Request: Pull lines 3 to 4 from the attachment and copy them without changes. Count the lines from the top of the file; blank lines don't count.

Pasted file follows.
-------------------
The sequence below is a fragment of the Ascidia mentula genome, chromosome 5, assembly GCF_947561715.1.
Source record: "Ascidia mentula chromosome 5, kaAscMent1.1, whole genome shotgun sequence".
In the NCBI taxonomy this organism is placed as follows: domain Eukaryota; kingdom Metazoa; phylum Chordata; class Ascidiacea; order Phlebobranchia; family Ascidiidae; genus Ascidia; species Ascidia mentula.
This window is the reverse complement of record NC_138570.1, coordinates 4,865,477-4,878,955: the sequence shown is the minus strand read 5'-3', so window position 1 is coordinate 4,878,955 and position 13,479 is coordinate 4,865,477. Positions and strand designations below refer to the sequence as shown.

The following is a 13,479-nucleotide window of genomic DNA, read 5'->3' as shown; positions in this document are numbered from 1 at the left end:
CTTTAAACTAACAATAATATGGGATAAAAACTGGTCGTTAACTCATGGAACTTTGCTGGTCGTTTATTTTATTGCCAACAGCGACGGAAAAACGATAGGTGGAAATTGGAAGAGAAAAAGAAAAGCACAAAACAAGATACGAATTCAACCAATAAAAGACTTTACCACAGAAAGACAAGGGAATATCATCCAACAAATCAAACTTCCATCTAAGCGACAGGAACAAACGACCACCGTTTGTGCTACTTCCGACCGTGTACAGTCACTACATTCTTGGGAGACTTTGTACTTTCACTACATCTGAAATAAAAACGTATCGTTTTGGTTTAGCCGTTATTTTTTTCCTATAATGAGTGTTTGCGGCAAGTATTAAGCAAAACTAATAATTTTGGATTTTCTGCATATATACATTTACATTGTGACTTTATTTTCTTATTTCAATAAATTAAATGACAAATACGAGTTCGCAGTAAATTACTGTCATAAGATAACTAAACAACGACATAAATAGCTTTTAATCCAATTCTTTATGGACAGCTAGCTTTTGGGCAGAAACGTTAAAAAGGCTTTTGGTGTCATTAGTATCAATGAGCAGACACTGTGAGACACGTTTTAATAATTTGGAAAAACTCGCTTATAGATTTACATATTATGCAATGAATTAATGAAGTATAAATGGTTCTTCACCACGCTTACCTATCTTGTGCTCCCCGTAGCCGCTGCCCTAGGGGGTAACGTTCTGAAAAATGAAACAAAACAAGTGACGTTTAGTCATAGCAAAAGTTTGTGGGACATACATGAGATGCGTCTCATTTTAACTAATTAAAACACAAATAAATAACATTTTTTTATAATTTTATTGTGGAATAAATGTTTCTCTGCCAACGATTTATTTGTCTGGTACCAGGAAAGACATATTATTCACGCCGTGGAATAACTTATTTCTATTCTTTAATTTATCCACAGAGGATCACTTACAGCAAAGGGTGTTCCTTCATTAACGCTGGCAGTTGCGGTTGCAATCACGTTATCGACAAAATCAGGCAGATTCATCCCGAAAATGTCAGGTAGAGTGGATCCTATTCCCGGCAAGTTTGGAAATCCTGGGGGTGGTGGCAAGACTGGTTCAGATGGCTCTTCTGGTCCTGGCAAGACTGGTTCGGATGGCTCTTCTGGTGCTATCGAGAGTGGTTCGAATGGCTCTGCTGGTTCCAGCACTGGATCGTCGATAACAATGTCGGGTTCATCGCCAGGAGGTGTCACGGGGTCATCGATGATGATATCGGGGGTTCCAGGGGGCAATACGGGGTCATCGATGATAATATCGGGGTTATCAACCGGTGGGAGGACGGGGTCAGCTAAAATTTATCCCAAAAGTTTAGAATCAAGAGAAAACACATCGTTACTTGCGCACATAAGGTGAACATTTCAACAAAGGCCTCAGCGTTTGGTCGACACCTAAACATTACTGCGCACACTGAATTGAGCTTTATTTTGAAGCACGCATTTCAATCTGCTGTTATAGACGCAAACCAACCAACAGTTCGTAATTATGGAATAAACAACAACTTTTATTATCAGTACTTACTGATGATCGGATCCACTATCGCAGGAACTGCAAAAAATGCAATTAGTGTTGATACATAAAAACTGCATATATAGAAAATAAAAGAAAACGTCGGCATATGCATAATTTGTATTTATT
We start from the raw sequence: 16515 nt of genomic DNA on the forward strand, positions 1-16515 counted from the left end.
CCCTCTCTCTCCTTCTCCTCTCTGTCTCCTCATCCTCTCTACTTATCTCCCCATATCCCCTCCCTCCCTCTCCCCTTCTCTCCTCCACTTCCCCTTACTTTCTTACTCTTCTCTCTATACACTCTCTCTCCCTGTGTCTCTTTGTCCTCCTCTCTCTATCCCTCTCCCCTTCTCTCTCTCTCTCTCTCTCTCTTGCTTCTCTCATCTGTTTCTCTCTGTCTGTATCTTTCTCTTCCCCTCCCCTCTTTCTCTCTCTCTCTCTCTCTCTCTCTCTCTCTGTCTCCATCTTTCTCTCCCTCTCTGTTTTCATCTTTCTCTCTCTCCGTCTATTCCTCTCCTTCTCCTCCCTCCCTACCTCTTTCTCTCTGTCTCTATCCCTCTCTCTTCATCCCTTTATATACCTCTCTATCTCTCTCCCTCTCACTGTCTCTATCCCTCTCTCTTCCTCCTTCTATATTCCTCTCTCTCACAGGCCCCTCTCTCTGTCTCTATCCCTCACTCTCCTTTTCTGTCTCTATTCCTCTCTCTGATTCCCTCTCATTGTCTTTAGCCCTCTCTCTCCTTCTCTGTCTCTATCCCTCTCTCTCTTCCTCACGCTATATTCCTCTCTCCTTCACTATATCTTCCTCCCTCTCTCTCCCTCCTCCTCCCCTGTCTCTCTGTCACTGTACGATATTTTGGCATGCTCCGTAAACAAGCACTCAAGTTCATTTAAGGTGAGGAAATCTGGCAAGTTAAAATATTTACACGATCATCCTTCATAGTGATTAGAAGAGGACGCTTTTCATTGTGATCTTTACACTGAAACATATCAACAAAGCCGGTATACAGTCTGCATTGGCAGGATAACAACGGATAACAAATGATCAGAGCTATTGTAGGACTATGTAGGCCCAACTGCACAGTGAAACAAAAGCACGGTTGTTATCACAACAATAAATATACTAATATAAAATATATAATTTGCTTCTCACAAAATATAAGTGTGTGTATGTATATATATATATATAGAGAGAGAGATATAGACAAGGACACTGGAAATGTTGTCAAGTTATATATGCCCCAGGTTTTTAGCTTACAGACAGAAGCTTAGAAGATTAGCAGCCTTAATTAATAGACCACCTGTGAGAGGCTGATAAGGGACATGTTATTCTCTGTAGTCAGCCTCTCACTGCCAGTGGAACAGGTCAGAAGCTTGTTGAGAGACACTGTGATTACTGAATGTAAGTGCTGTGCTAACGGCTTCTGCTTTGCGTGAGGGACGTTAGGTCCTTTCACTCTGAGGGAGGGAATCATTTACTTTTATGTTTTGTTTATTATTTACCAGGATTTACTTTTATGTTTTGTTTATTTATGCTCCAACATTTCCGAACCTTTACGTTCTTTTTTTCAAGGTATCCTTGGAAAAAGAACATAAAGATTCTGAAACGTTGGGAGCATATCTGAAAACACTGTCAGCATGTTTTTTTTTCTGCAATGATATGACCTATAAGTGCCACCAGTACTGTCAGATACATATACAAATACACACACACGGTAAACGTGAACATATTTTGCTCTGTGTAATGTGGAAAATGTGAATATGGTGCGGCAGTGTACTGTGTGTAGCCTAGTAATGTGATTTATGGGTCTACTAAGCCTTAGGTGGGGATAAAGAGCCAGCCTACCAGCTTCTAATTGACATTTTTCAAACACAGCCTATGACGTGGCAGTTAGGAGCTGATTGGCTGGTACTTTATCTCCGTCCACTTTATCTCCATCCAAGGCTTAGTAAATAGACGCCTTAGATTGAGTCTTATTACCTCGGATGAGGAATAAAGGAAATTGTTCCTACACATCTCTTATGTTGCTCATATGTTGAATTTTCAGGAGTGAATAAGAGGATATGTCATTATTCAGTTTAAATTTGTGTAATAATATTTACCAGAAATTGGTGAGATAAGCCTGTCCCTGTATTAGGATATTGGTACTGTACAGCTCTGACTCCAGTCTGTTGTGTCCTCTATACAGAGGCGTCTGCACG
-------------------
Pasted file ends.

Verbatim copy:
In the NCBI taxonomy this organism is placed as follows: domain Eukaryota; kingdom Metazoa; phylum Chordata; class Ascidiacea; order Phlebobranchia; family Ascidiidae; genus Ascidia; species Ascidia mentula.
This window is the reverse complement of record NC_138570.1, coordinates 4,865,477-4,878,955: the sequence shown is the minus strand read 5'-3', so window position 1 is coordinate 4,878,955 and position 13,479 is coordinate 4,865,477. Positions and strand designations below refer to the sequence as shown.